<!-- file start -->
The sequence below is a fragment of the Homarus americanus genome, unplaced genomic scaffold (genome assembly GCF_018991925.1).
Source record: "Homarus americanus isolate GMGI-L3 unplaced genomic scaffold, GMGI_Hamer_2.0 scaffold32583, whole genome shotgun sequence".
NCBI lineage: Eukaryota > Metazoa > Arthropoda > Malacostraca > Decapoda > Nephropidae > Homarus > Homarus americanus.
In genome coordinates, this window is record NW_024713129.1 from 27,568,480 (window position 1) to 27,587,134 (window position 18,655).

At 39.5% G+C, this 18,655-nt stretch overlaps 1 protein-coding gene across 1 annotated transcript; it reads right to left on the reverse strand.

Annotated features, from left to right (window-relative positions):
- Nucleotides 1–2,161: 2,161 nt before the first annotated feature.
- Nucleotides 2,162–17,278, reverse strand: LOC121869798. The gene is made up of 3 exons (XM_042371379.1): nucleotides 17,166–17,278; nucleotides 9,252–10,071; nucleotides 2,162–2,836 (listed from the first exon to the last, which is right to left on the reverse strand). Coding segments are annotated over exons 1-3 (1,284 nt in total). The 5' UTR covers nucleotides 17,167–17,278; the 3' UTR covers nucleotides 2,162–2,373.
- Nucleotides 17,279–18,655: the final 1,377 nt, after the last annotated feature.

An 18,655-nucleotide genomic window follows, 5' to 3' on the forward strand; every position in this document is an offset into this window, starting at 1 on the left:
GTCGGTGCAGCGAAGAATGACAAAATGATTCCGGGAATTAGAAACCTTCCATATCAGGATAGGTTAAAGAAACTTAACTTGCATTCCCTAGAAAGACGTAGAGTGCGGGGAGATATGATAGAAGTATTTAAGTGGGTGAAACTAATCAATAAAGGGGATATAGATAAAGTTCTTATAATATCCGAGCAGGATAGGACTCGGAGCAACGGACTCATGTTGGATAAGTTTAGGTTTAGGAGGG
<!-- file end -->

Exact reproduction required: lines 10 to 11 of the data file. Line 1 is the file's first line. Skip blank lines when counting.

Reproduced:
An 18,655-nucleotide genomic window follows, 5' to 3' on the forward strand; every position in this document is an offset into this window, starting at 1 on the left:
GTCGGTGCAGCGAAGAATGACAAAATGATTCCGGGAATTAGAAACCTTCCATATCAGGATAGGTTAAAGAAACTTAACTTGCATTCCCTAGAAAGACGTAGAGTGCGGGGAGATATGATAGAAGTATTTAAGTGGGTGAAACTAATCAATAAAGGGGATATAGATAAAGTTCTTATAATATCCGAGCAGGATAGGACTCGGAGCAACGGACTCATGTTGGATAAGTTTAGGTTTAGGAGGG